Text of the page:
Wednesday, March 18, 2009

Youthful hope and inspiration

A Venezuelan economist and amateur musician by the name of Jose Antonio Abreu, believing that young people in extremely impoverished circumstances could be rescued from their environment and directed away from a likely future life of crime and drug abuse by exposure to classical music, founded what is now called El Sistema (the system). That was in 1975.

Today, his theory has proved so sound that there are approximately 300,000 youngsters involved in this program, which includes hundreds of youth and children's orchestras. The best of these perform not only in Venezuela and other Latin American countries, but also throughout the United States and much of Europe.

CBS 60 Minutes, with Bob Simon reporting, aired - a year or so ago - an in depth piece that I'd like to share with you.

Watch CBS Videos Online

You might recall, from watching that report, the name Gustavo Dudamel. This young man, still in his 20's, is a product of the system that Dr. Abreu initiated so many years ago. You can find a very nice writeup about Gustavo, now an internationally-recognized conductor, here. (From CBS evening news --2008 -- Bob Simon reporting)

In 1995, Dr. Abreu was appointed Special Ambassador for the development of a global network of youth and children's orchestras and choirs by UNESCO. When he was given the Venezuelan B'nai B'rith Human Rights Award in 2008, he summarized the goal of El Sistema and his life's work by saying, "In the struggle for Human Rights, let us vigorously incorporate children's sublime right to music, in whose bosom shines Beingness in its splendor and its ineffable mystery. Let us reveal to our children the beauty of music and music shall reveal to our children the beauty of life."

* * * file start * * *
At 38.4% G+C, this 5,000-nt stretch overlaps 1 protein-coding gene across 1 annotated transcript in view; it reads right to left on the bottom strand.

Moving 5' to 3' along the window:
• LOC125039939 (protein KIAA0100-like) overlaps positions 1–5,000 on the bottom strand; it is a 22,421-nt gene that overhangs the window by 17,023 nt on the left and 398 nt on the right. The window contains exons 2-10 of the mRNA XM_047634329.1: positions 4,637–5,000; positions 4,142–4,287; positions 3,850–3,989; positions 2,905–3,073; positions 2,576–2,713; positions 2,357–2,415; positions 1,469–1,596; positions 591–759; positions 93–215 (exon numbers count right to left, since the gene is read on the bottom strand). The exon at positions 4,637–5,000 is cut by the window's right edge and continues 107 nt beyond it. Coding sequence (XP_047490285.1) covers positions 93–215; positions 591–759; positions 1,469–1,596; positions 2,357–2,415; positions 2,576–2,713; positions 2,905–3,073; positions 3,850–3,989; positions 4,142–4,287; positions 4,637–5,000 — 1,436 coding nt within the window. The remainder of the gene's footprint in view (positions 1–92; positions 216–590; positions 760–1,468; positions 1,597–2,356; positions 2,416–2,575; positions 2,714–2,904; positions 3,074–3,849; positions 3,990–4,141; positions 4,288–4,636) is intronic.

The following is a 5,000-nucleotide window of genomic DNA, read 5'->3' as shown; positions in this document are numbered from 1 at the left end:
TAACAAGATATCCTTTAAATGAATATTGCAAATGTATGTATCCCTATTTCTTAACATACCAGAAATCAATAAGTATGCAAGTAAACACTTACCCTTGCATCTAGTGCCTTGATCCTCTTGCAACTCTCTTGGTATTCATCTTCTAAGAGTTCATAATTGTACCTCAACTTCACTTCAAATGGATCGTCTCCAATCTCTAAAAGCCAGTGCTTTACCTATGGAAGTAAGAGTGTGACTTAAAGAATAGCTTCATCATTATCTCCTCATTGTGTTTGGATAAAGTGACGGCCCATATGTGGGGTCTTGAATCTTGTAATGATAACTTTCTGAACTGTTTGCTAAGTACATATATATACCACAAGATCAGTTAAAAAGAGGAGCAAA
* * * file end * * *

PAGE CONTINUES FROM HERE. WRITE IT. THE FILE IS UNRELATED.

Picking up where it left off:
Just this past month, one of only three of the prestigious TED prizes for 2009 was awarded to Dr. Abreu. From that award ceremony, under the conductorship of Gustavo Dudamel, here are some of Venezuela's elite high school musicians performing Shostakovich's Symphony No. 10, 2nd movement, and Arturo Marquez' Danzon No. 2. Enjoy, and perhaps even be as amazed as I was!


Chuck said...

I saw that "60 Minutes" piece both times it aired and was amazed at "The System" and its longtime success. And I always wonder why such a program hasn't implemented everywhere!

Craig Peihopa said...

Amen chuck. Thank you for sharing this Goldenrod. Truly inspiring.

Goldenrod said...

Couldn't agree more, Chuck and Craig. I never watch "60 Minutes", so I missed it the first and second times around. However, I check in with TED about once a month to see what they're doing. That's how I found out about El Sistema.

There's just a TON of info out there on this program and the principals involved, and it would appear that more and more countries are joining the bandwagon. What delights me, personally, is the fact that Dr. Abreu is receiving some honors while he's still alive and kicking. He's 'only' 69! :)